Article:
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Research

The research of the chair focuses on three major issues: cross-cultural management, cross-cultural marketing, and (international) service recovery management.

Cross-cultural management

Starting with Hofstede's (1980) seminal work on cultural values, cross-cultural management has become a major issue in the international management literature. Since then, ample empirical research has addressed the question of how culture may affect international management, such as managerial decision-making, business ethics, strategic orientation, leadership style, or market entry modes. In 2004, House and colleagues introduced the GLOBE project that comprises both cultural values (how a society should be) and cultural practices (how a society is) thus sparking an ongoing debate on what measurement concept is appropriate to explain real-life phenomena in international management.

We deal with the following research questions:

1) Why do the GLOBE practices and values diverge?
2) Do conflict styles differ across cultures?
3) Do negotiation styles differ across cultures?
4) Does national culture affect corruption?
5) What are the antecedents and consequences of cross-cultural adjustment of expatriates?
6) Does the cultural distance to the home country affect expatriate success?

Cross-cultural marketing

Cross-cultural misunderstandings are a major pitfall in international marketing. Therefore, the international marketing literature seeks to explore systematic differences in communication and consumer behavior across cultures. Such research findings help to find out which components of the marketing-mix need to be differentiated in order to meet culture-specific needs. However, some consumer needs may be "cultural universals†, that is, they are common to all societies. Hence, researchers also seek to identify components of the marketing-mix that can be standardized, thus leveraging on economies of scales (standardization-differentiation debate).

We address the following research questions:

1) Does the effectiveness of advertising differ across cultures? Are there advertising appeals that can be standardized across some cultures? Hereby, we focus on fear appeals, humor in advertising, and absurdity in advertising.
2) How does the acceptance of self-service technologies (SSTs) differ across cultures?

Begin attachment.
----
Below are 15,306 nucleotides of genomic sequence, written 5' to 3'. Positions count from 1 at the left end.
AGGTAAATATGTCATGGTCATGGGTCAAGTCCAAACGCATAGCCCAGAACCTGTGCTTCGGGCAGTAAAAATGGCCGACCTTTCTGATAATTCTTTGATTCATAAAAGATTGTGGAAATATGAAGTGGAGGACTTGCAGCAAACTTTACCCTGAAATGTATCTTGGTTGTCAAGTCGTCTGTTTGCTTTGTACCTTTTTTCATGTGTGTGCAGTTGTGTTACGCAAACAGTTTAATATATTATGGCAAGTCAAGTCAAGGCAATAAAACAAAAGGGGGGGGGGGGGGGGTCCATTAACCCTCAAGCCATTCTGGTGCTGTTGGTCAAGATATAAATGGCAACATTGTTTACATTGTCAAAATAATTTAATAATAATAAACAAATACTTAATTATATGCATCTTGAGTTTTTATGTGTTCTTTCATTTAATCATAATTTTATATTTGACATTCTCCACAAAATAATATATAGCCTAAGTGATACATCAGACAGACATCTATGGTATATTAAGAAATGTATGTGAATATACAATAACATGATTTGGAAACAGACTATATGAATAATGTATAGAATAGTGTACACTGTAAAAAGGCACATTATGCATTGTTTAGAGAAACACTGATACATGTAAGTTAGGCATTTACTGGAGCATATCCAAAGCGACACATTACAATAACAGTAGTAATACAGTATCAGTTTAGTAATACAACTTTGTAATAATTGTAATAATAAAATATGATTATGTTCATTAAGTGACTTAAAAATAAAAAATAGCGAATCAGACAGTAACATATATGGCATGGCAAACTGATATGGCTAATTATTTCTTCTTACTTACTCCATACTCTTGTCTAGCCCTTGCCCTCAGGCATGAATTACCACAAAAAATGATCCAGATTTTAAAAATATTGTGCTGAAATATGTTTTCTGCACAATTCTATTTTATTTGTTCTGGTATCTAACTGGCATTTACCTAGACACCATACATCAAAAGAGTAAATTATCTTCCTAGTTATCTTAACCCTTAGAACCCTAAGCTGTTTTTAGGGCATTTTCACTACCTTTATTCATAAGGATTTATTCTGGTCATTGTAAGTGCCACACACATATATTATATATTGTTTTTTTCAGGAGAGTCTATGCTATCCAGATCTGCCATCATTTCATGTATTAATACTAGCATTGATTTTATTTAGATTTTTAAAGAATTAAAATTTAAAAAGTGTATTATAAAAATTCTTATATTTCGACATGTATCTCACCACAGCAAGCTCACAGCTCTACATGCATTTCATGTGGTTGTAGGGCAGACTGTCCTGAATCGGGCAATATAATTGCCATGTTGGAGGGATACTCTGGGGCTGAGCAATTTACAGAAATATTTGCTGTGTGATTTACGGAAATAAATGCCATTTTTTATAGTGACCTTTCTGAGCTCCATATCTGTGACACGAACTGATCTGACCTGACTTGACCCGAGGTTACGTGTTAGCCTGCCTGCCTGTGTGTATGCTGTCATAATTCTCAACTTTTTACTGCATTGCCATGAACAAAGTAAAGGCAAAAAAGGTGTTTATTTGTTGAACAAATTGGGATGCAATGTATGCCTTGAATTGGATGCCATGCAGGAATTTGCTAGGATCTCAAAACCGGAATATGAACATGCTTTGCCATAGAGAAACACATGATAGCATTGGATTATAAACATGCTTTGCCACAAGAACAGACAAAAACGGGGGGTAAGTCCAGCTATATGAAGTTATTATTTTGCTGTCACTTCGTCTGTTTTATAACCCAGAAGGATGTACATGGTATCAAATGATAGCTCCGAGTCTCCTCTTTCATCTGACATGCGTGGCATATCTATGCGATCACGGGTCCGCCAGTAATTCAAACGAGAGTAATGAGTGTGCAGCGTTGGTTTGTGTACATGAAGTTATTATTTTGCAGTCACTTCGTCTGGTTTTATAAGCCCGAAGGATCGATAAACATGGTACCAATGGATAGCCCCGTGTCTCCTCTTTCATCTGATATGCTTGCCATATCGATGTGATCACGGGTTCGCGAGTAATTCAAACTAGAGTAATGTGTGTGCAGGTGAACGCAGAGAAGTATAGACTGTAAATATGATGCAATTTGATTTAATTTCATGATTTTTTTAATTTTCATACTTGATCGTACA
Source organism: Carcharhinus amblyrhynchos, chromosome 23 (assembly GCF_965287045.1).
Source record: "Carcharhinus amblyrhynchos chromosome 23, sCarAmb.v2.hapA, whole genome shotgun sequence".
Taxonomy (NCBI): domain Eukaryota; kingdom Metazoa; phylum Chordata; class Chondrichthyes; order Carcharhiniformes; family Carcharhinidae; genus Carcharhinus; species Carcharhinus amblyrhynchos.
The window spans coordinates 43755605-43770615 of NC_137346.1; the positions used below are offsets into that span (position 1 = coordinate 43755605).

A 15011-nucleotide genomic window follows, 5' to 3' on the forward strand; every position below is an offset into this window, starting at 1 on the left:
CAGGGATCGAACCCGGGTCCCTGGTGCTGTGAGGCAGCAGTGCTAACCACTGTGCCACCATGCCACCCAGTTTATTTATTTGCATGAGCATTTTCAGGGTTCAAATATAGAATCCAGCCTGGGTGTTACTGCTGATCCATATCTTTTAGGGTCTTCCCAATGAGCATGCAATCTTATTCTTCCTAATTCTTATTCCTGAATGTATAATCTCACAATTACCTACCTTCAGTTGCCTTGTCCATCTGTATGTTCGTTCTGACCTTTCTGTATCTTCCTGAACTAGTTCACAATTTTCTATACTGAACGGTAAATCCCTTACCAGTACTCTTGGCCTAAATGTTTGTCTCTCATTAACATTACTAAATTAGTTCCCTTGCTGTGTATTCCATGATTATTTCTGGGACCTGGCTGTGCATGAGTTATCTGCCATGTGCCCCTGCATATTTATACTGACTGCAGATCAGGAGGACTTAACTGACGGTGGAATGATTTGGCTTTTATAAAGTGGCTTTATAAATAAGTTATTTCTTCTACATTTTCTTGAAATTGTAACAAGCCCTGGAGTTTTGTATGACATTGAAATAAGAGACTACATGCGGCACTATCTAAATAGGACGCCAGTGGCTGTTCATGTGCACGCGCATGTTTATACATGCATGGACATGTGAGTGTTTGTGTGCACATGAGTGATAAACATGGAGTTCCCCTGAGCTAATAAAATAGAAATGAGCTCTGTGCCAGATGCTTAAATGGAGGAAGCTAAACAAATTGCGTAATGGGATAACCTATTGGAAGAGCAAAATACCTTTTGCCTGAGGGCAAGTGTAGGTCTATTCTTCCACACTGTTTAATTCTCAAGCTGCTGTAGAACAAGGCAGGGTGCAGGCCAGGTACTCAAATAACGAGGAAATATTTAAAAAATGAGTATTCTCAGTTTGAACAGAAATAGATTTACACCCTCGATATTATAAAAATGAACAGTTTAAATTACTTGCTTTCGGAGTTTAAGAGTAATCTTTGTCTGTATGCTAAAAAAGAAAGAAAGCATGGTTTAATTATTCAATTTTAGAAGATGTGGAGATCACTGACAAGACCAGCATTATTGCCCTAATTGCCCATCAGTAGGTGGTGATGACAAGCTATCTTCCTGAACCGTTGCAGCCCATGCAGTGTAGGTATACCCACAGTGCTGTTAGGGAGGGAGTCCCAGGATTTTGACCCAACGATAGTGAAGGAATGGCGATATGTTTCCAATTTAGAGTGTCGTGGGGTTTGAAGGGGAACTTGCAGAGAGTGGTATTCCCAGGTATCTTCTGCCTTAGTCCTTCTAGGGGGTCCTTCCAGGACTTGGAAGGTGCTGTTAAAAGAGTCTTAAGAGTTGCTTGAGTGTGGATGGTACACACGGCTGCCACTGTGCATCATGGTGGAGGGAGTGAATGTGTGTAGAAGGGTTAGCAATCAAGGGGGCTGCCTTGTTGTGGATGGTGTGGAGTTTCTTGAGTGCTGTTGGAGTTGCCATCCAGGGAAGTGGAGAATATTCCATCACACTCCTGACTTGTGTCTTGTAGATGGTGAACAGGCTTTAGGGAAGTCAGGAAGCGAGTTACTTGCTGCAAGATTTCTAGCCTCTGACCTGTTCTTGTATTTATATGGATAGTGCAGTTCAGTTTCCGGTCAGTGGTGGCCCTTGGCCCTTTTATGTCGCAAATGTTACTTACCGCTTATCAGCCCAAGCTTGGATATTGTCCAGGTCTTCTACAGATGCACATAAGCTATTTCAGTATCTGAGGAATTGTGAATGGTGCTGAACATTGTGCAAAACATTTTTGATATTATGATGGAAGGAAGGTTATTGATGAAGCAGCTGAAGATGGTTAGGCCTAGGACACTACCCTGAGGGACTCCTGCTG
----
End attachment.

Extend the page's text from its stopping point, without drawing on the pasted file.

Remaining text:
3) Does the use of self-service technologies (SSTs) differ across cultures?
4) Do consumer emotions differ across cultures? Focal emotions are anger, frustration, envy, pride, and embarrassment.
5) Does culture influence the relationships between self-other price comparison and price fairness?

(International) service recovery management

Service failures are inevitable, but complaints also offer a second chance for the focal organization. Research findings show that an excellent service recovery can create more satisfaction than if a service had been failure-free in the first place. This phenomenon is known as the service recovery paradox. Given this paradox, organizations need to learn how to foster complaints after a service failure and how to adequately respond to complaints. This knowledge will help them to recover from service failures and to restore satisfaction and loyalty. These issues are particularly interesting to international marketers because complaint behavior is subject to culture. For instance, complainants in collectivistic cultures often put more focus on a friendly treatment than complainants from individualistic cultures do. Hence, international organizations need to learn how to adapt organizational responses to a service failure across cultures.

We deal with the following research questions:

1) Which factors determine whether consumers voice their complaints or not? How do these factors differ across cultures?
2) How can complaints be facilitated?
3) What is the optimum compensation level following a complaint?
4) How does the fairness perception of organizational responses to a complaint differ across cultures?
5) How do emotions that follow a service failure differ across cultures? Are emotions expressed differently across cultures? How can organizations mitigate negative emotions following a service failure?
6) Do the distribution principles, which complainants use to evaluate the outcome fairness of a recovery effort, differ across cultures?